A report from the inspector general released Thursday found “pervasive misconduct” in the U.S. Census Bureau’s Hiring and Employment Check Office.

The report found falsified timesheets charging taxpayers $1.1 million for time never worked, multiple cases of employees misusing their position to hire friends, and repeated employee attempts to intimidate whistleblowers from coming forward during the investigation.

The Commerce Department Office of Inspector General examined 40 employees in the office—more than half of the entire staff at the time of the investigation—and found that all of them had reported hours never worked.

One employee misreported 1,277 hours, or 160 full work days, costing the government nearly $64,600 in unearned compensation. Another higher-paid employee billed taxpayers for 890 hours never worked, racking up about $85,170 on the government’s dime.

Many of the employees regularly began work late or left early yet claimed pay worth a full day. Others noted they were teleworking but did not actually perform any work at all despite collecting full pay.

John Thompson, the director of the Census Bureau, said in a statement he would pursue legal action to reimburse the money “stolen from taxpayers” for the falsified hours.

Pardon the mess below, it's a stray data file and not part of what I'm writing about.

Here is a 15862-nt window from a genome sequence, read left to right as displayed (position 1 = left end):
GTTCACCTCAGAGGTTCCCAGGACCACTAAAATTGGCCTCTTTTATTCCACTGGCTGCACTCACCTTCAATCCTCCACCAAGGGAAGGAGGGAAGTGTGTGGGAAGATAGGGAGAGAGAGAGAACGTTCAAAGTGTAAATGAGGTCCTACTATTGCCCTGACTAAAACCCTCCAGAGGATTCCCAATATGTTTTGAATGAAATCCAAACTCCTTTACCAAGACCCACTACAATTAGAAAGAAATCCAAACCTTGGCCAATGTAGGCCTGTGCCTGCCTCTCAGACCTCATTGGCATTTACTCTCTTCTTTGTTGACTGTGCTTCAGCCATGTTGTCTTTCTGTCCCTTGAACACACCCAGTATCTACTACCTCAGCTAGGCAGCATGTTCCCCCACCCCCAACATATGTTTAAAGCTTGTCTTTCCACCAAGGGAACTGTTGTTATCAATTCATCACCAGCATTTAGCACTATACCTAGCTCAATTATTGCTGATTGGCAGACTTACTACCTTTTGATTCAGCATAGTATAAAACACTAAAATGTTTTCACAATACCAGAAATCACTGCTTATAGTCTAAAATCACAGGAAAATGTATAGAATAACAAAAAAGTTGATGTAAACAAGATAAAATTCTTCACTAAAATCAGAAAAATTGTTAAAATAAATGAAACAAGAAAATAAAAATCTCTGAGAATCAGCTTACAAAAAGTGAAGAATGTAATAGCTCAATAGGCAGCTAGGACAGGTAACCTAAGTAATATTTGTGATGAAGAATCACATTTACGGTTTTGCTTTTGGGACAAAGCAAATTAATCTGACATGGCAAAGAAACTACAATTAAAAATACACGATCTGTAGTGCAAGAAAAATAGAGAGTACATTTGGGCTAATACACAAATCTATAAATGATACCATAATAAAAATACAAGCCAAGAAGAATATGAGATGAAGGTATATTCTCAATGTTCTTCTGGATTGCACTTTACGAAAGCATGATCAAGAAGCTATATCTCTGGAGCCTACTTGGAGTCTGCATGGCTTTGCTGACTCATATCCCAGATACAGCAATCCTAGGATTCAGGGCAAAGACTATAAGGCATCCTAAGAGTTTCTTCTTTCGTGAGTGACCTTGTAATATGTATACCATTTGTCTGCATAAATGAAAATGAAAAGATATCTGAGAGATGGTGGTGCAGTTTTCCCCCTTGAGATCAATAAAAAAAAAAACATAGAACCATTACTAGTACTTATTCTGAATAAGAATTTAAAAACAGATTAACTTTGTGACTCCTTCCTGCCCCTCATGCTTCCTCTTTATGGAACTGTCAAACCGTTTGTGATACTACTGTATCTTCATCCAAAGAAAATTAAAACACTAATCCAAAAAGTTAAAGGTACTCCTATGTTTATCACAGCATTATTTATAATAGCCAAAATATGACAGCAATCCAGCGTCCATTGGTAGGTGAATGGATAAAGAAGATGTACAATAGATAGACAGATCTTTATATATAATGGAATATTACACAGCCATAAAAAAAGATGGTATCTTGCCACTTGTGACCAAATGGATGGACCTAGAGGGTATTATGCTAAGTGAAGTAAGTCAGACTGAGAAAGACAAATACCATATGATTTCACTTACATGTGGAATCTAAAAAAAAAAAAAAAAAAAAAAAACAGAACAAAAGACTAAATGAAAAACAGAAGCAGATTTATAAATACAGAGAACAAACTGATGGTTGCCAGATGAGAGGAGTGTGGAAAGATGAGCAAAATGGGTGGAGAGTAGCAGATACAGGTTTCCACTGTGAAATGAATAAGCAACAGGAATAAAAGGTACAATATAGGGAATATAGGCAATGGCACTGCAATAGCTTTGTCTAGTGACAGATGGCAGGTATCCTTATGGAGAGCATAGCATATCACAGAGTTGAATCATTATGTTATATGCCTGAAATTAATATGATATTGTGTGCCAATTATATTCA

“Any employees who allegedly falsified timesheets and betrayed the trust of the American public will be held personally accountable to the fullest extent of the law, including possible termination,” Thompson said.

The investigation also revealed at least one employee who systematically abused his position to hire friends.

Among a slew of charges spanning nine pages of the report, he was “engaged in a sexual relationship” with a contractor he interviewed, hired, and supervised. The unnamed employee also spent more than a year attempting to clinch a job at the Census Bureau for his friend’s son.

Another employee was accused of conducting a background check on a Census Bureau applicant he had previously had a “sexual interaction” with.

After a whistleblower reported allegations of misconduct to the inspector general, a number of employees repeatedly attempted to impede the investigation through intimidation.

At an office party, one of the employees who had falsified timesheets held a knife in his hand to cut a cake, made a “stabbing motion,” and said, “This is for who went to the OIG.”

“In light of the widespread misconduct committed by CHEC employees identified in this Report, the apparent lack of internal controls on the quality of CHEC employees’ work and deliberate bypassing of the unit’s existing controls is disturbing,” the inspector general said.

Thompson said the Census Bureau has already begun to implement all of the recommendations in the report, including “rigorous” timekeeping procedures and mandatory training for the attendance system.